Unions back recommendation to jail dodgy employers for wage theft

Queensland Unions have backed an in-principle recommendation to jail dodgy employers who deliberately or recklessly underpay workers.

The recommendation was one of 17 contained in the State Government’s response to a Parliamentary committee inquiry into wage theft released today.

Queensland Council of Unions General Secretary Ros McLennan said the scourge of wage theft affects the entire community: workers, families, law-abiding businesses and the wider economy.

“Criminalisation of wage theft is a real deterrent for those employers and organisations that think ripping off their workers is a business model,” she said.

She also supported Industrial Relations Minister Grace Grace’s attack today on the federal Morrison government for failing to address wage theft.

“Wage theft is an issue that affects hundreds of thousands of Queensland workers, with a recent report identifying that about one in five Queensland workers are likely to have not been paid their full wages and entitlements,” said Ms McLennan.

“Andreas”, an 18-year-old waiter who contacted the Young Workers Hub, was paid $10/hr cash in hand working in Sunnybank.

He welcomed the announcement and said: “It will be harder for employers to exploit young people like me.” 

The Committee report revealed that wage theft is costing Queensland workers up to $1.22 billion in lost wages and $1.12 billion in lost superannuation every year.

Ms McLennan said the state jurisdiction had a vital role in stamping out wage theft, pointing to similar crackdowns against dodgy labour hire operators.

“The LNP refuses to act on wage theft and has abandoned workers. Its response has been to deny and minimise the issue, and then sidestep any responsibility. It shamelessly puts its pursuit of workers and their representatives ahead of the scourge of wage theft and worker underpayment.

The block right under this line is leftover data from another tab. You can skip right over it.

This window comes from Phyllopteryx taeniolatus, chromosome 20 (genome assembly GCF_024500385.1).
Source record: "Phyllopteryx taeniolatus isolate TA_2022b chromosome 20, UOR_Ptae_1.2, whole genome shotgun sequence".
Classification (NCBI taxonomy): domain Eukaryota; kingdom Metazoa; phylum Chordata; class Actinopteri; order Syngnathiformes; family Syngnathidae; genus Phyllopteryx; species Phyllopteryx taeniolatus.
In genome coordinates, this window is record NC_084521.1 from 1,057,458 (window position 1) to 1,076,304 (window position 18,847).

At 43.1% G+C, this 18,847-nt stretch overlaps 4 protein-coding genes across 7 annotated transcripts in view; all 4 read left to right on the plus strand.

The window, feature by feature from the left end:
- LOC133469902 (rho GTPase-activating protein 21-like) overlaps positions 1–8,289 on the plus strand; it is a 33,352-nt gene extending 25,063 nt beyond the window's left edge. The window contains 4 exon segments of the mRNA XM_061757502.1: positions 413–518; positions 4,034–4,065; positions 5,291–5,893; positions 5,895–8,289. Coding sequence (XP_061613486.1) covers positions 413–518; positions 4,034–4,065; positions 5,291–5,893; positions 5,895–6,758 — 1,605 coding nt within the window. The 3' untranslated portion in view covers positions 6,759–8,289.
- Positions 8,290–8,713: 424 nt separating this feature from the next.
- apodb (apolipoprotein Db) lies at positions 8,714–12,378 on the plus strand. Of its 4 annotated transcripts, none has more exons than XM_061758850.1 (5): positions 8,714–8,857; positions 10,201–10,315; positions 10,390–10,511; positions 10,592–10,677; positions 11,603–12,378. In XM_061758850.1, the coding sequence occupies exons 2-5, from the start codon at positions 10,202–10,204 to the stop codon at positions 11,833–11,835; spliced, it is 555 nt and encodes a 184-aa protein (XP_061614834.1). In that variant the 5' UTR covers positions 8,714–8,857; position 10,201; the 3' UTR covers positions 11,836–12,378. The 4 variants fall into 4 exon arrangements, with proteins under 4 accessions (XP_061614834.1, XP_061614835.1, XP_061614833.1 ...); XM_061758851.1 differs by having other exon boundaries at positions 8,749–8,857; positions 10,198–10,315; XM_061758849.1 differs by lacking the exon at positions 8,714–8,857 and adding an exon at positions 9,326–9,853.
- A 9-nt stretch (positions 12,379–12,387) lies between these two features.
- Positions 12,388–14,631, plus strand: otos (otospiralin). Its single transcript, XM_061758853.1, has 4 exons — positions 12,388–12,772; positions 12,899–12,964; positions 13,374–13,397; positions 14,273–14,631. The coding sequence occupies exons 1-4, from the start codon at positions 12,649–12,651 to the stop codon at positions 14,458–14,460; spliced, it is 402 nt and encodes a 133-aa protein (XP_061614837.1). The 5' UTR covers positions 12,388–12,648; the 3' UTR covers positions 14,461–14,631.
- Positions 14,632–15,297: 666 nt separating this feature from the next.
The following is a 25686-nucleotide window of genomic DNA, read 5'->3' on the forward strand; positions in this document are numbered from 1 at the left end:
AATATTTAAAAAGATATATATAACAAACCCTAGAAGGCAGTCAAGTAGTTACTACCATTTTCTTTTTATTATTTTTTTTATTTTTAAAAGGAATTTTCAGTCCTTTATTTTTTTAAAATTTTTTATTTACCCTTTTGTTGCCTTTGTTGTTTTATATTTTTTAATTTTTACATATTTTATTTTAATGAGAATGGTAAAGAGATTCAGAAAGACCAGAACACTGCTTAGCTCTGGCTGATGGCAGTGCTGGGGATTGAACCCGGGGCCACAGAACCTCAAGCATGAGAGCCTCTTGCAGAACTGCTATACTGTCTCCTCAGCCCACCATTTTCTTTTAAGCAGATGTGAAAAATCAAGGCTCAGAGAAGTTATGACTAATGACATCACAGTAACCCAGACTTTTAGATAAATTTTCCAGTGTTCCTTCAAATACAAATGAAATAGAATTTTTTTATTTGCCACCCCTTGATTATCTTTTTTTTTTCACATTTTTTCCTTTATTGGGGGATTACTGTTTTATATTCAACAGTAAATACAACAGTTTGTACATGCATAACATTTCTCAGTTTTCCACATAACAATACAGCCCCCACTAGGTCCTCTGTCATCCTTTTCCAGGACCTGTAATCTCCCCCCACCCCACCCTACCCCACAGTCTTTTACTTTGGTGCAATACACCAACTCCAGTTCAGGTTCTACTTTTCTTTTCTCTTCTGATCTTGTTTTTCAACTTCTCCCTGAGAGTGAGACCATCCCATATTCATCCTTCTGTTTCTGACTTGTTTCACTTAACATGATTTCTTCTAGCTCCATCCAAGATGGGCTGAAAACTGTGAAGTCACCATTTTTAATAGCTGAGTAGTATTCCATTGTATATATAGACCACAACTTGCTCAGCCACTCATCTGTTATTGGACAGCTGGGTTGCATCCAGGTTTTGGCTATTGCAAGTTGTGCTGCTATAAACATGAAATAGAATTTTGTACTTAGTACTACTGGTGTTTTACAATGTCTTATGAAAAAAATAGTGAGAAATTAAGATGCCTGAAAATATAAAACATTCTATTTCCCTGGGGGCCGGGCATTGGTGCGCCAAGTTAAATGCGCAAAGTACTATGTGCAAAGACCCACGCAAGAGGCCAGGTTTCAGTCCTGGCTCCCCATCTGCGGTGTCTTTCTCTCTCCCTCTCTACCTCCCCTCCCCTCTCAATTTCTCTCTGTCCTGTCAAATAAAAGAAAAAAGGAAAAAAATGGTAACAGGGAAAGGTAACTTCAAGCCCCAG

“Employer organisations acting in the interests of their own members should also support the State government cracking down on dodgy operators who use wage theft to undercut those employers doing the right thing.”

Ms McLennan said evidence from workers to the QCU clearly demonstrated that wage theft was not confined to underpaying backpackers or young workers.

Today’s response was strongly backed by the union representing Queensland contracting workers, including cleaners, security and hospitality.

United Voice Queensland President Sharron Caddie said the union had made a joint submission to the inquiry calling for wage theft to be made a crime.

“United Voice members are too frequently victims of wage theft, feeling the impacts of outdated agreements that are below award, dodgy labour hire operators, sham contracting and missing out on super and entitlements,” Ms Caddie said.

“We welcome the State Government’s commitment today to take action on all recommendations made in the Parliamentary Inquiry,” she said.

“We now need the Federal LNP Government to come to the table to see many of these recommendations rolled out.”

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